EUROPE - Real estate investors are beginning to consider liquidation as a fund exit strategy for the first time since 2007, according to the European Association for Investors in Non-listed Real Estate Vehicles (INREV).

The 2010 INREV Fund Termination Study showed most investors continued to favour extending the life of funds, as they have over the past two years, in a bid to avoid selling assets when they might sell for more in the future.

But the organisation noted a marked increase in the likelihood of fund termination, reflecting a change in market outlook among investors.

The study focused on closed-end real estate funds in the INREV vehicles database that were due to terminate between 2010 and 2012.

Lonneke Löwik, director of research and market information at INREV, said: "Investors have markedly changed their approach to liquidation, looking to review their options earlier in the lifecycle of the fund and expecting fund managers to prepare highly detailed plans for the disposing of assets.

"They remain cautious and are yet to be convinced the near future is the best time to realise value."

Funds investing in the UK are currently more likely to be liquidated than those in continental Europe, reflecting the more advanced recovery in the UK market.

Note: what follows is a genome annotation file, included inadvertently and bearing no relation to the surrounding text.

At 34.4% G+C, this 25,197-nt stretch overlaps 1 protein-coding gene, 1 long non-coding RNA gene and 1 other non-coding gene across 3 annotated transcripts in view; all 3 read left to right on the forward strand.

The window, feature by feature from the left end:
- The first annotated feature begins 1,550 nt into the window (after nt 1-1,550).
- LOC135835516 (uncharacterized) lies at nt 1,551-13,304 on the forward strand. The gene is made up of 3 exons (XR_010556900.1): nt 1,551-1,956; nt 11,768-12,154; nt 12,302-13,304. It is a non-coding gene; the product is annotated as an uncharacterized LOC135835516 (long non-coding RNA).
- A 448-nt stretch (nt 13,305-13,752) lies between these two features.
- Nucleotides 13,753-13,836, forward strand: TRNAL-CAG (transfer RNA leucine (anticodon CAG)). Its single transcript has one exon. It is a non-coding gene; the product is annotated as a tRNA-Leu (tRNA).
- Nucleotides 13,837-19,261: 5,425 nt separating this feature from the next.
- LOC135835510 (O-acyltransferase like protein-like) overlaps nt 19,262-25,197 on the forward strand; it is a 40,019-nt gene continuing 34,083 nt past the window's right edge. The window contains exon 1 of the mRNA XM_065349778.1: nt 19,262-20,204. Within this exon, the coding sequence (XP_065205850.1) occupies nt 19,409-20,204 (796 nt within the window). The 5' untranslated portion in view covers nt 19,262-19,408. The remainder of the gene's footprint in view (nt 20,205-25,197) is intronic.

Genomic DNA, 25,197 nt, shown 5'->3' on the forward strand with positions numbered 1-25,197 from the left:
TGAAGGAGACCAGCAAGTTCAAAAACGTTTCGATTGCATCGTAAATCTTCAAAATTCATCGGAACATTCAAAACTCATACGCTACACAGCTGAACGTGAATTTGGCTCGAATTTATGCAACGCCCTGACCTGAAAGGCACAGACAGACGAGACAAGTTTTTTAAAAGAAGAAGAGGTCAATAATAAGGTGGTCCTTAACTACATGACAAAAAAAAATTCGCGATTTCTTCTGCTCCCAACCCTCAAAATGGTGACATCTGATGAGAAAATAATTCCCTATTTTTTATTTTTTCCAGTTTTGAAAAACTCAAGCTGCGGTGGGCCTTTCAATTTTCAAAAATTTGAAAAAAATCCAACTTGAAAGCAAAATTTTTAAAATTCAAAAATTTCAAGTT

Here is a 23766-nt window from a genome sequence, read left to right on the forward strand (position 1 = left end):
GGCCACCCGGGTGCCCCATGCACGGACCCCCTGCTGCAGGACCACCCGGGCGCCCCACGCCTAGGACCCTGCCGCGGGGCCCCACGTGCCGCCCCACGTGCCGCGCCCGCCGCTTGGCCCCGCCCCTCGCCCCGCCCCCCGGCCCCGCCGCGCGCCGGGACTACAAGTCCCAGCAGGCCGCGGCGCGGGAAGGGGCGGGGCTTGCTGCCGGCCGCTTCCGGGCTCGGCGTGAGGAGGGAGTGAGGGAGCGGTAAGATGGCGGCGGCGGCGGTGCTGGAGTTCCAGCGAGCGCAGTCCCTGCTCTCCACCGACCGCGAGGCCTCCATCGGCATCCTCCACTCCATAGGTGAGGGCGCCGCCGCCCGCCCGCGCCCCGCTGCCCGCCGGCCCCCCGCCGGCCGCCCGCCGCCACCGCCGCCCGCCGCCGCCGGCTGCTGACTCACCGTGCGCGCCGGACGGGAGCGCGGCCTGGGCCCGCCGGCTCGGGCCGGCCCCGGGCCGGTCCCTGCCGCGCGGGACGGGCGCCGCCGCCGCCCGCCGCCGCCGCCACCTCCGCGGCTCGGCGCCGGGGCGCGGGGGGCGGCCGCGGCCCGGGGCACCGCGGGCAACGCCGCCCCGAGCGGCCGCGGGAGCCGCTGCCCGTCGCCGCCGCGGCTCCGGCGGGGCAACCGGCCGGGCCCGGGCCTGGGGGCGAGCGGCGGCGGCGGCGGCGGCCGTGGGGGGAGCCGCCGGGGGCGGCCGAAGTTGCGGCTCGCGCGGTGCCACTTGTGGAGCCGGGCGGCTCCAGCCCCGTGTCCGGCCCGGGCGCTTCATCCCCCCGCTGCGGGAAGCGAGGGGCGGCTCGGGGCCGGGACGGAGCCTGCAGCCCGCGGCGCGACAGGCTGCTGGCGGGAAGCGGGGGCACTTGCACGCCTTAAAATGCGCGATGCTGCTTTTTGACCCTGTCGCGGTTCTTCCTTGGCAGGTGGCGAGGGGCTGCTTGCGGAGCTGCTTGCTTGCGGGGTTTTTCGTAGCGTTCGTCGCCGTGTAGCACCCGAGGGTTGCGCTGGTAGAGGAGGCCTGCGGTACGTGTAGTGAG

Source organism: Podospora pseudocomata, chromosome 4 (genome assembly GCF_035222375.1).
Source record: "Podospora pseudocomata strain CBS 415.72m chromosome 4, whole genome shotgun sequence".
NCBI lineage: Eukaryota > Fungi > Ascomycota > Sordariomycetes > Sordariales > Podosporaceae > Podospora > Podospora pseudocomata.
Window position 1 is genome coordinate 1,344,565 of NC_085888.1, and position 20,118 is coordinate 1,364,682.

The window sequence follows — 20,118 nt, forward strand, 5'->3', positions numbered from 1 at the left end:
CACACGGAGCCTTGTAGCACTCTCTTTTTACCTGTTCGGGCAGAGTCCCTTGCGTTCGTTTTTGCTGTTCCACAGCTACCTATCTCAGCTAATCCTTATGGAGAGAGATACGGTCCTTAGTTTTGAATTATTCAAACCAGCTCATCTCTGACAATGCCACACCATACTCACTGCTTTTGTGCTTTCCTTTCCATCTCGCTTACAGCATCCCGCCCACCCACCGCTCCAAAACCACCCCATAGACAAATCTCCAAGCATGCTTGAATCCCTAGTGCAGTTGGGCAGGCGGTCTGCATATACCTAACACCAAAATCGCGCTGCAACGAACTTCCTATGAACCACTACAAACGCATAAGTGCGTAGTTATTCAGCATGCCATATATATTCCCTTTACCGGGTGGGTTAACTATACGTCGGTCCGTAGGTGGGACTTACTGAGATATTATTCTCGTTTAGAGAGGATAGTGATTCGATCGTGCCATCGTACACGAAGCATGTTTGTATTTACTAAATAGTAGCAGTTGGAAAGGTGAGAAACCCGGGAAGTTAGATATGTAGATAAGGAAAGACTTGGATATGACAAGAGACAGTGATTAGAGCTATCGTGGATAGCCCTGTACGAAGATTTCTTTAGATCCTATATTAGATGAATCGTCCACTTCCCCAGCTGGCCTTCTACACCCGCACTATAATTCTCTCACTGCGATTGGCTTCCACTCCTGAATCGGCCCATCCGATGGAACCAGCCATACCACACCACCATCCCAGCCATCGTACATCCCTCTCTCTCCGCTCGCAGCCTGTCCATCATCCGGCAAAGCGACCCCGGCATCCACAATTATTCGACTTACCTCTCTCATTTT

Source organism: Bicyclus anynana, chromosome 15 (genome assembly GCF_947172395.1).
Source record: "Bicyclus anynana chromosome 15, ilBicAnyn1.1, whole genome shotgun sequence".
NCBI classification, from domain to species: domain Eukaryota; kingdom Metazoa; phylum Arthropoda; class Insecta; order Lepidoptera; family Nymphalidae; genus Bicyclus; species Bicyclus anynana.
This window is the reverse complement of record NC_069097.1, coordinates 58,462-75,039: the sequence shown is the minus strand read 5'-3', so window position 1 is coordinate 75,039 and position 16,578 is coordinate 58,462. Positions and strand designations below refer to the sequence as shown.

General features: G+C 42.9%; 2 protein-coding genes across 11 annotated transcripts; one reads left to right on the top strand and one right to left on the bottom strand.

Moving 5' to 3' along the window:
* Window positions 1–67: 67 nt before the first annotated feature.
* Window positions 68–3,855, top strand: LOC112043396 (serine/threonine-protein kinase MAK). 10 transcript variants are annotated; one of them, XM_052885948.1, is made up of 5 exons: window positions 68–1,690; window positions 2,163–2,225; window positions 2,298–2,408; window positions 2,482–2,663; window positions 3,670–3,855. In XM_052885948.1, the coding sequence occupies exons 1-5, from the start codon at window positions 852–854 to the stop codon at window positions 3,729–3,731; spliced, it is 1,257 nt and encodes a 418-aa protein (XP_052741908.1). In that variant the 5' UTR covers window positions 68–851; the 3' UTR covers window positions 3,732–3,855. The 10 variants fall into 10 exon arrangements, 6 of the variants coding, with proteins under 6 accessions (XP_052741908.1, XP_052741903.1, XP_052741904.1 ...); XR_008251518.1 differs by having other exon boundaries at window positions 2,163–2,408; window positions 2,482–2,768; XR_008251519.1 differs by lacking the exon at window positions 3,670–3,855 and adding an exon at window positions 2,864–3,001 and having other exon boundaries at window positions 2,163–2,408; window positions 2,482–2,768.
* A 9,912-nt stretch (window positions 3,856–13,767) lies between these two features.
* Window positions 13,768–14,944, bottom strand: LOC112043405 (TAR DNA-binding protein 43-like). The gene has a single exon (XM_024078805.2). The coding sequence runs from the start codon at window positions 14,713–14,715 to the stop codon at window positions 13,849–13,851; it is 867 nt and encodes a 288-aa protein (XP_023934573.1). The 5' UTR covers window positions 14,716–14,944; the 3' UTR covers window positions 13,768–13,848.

Survey respondents said they anticipated the European market would continue to improve, meaning capital values were expected to increase and loan-to-value ratios to decrease, helping to solve debt issues faced by funds.

Debt and refinancing issues continued to be rated important in funds due to terminate in 2010, but declined overall in importance compared with the 2009 study.

Market turbulence in recent years had led to earlier discussions about fund terminations, rather than actual decisions to terminate, with a view to achieving the best possible continuity plans for all parties involved.

INREV said this had further highlighted the importance of having a group of like-minded investors with similar investment horizons within a fund.

Information for the study was collected from 39 funds - across 23 fund management houses representing €24.6bn of assets under management - between May and June.